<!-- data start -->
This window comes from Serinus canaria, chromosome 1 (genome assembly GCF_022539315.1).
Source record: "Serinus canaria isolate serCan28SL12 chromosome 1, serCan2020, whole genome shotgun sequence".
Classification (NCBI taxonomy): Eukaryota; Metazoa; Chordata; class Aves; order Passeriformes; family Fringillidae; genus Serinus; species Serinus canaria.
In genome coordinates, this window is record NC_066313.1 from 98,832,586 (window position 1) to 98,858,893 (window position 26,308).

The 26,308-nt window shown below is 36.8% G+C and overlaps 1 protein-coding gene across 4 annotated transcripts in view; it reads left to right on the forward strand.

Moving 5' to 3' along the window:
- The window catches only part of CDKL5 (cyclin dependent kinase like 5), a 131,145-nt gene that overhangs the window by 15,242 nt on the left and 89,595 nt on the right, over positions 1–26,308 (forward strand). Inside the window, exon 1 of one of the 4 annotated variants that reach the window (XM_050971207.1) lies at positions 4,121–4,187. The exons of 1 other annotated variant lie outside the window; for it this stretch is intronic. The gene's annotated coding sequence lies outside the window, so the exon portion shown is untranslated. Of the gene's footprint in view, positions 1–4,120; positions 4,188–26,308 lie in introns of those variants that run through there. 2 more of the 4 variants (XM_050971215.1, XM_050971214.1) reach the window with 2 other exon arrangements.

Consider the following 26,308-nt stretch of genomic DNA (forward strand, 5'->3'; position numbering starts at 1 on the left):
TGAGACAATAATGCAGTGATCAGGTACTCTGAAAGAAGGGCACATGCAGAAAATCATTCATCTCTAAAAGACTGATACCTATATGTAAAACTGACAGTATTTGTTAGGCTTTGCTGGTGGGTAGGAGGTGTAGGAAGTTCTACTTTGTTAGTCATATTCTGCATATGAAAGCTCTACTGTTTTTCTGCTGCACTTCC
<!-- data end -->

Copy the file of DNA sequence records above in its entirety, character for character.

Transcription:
This window comes from Serinus canaria, chromosome 1 (genome assembly GCF_022539315.1).
Source record: "Serinus canaria isolate serCan28SL12 chromosome 1, serCan2020, whole genome shotgun sequence".
Classification (NCBI taxonomy): Eukaryota; Metazoa; Chordata; class Aves; order Passeriformes; family Fringillidae; genus Serinus; species Serinus canaria.
In genome coordinates, this window is record NC_066313.1 from 98,832,586 (window position 1) to 98,858,893 (window position 26,308).

The 26,308-nt window shown below is 36.8% G+C and overlaps 1 protein-coding gene across 4 annotated transcripts in view; it reads left to right on the forward strand.

Moving 5' to 3' along the window:
- The window catches only part of CDKL5 (cyclin dependent kinase like 5), a 131,145-nt gene that overhangs the window by 15,242 nt on the left and 89,595 nt on the right, over positions 1–26,308 (forward strand). Inside the window, exon 1 of one of the 4 annotated variants that reach the window (XM_050971207.1) lies at positions 4,121–4,187. The exons of 1 other annotated variant lie outside the window; for it this stretch is intronic. The gene's annotated coding sequence lies outside the window, so the exon portion shown is untranslated. Of the gene's footprint in view, positions 1–4,120; positions 4,188–26,308 lie in introns of those variants that run through there. 2 more of the 4 variants (XM_050971215.1, XM_050971214.1) reach the window with 2 other exon arrangements.

Consider the following 26,308-nt stretch of genomic DNA (forward strand, 5'->3'; position numbering starts at 1 on the left):
TGAGACAATAATGCAGTGATCAGGTACTCTGAAAGAAGGGCACATGCAGAAAATCATTCATCTCTAAAAGACTGATACCTATATGTAAAACTGACAGTATTTGTTAGGCTTTGCTGGTGGGTAGGAGGTGTAGGAAGTTCTACTTTGTTAGTCATATTCTGCATATGAAAGCTCTACTGTTTTTCTGCTGCACTTCC